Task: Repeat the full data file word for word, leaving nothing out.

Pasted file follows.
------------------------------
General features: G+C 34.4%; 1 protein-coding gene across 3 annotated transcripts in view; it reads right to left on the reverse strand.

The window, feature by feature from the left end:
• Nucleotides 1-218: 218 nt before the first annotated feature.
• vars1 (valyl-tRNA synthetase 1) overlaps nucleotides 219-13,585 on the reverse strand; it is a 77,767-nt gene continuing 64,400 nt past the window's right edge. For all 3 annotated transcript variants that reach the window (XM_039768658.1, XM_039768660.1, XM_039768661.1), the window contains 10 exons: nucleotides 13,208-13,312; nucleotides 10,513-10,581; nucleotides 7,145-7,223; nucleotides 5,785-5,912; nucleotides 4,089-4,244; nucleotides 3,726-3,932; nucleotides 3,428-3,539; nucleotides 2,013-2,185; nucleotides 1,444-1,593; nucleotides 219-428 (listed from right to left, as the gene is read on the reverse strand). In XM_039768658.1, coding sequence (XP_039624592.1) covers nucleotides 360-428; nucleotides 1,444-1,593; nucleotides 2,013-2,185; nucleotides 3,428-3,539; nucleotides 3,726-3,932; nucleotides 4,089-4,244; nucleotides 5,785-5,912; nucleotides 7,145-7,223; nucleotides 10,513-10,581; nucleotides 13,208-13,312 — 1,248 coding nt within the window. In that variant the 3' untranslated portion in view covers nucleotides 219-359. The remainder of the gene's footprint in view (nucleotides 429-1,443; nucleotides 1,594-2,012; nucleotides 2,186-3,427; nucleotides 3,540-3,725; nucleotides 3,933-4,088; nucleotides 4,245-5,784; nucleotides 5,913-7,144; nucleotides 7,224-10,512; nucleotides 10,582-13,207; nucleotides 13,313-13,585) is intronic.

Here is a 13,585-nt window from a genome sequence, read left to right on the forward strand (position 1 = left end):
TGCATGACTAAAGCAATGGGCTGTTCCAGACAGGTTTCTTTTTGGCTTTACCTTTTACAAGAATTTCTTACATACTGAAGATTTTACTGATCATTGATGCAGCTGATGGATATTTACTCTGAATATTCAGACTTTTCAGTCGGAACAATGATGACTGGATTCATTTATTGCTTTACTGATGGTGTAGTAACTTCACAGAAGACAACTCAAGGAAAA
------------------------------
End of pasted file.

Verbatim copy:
General features: G+C 34.4%; 1 protein-coding gene across 3 annotated transcripts in view; it reads right to left on the reverse strand.

The window, feature by feature from the left end:
• Nucleotides 1-218: 218 nt before the first annotated feature.
• vars1 (valyl-tRNA synthetase 1) overlaps nucleotides 219-13,585 on the reverse strand; it is a 77,767-nt gene continuing 64,400 nt past the window's right edge. For all 3 annotated transcript variants that reach the window (XM_039768658.1, XM_039768660.1, XM_039768661.1), the window contains 10 exons: nucleotides 13,208-13,312; nucleotides 10,513-10,581; nucleotides 7,145-7,223; nucleotides 5,785-5,912; nucleotides 4,089-4,244; nucleotides 3,726-3,932; nucleotides 3,428-3,539; nucleotides 2,013-2,185; nucleotides 1,444-1,593; nucleotides 219-428 (listed from right to left, as the gene is read on the reverse strand). In XM_039768658.1, coding sequence (XP_039624592.1) covers nucleotides 360-428; nucleotides 1,444-1,593; nucleotides 2,013-2,185; nucleotides 3,428-3,539; nucleotides 3,726-3,932; nucleotides 4,089-4,244; nucleotides 5,785-5,912; nucleotides 7,145-7,223; nucleotides 10,513-10,581; nucleotides 13,208-13,312 — 1,248 coding nt within the window. In that variant the 3' untranslated portion in view covers nucleotides 219-359. The remainder of the gene's footprint in view (nucleotides 429-1,443; nucleotides 1,594-2,012; nucleotides 2,186-3,427; nucleotides 3,540-3,725; nucleotides 3,933-4,088; nucleotides 4,245-5,784; nucleotides 5,913-7,144; nucleotides 7,224-10,512; nucleotides 10,582-13,207; nucleotides 13,313-13,585) is intronic.

Here is a 13,585-nt window from a genome sequence, read left to right on the forward strand (position 1 = left end):
TGCATGACTAAAGCAATGGGCTGTTCCAGACAGGTTTCTTTTTGGCTTTACCTTTTACAAGAATTTCTTACATACTGAAGATTTTACTGATCATTGATGCAGCTGATGGATATTTACTCTGAATATTCAGACTTTTCAGTCGGAACAATGATGACTGGATTCATTTATTGCTTTACTGATGGTGTAGTAACTTCACAGAAGACAACTCAAGGAAAA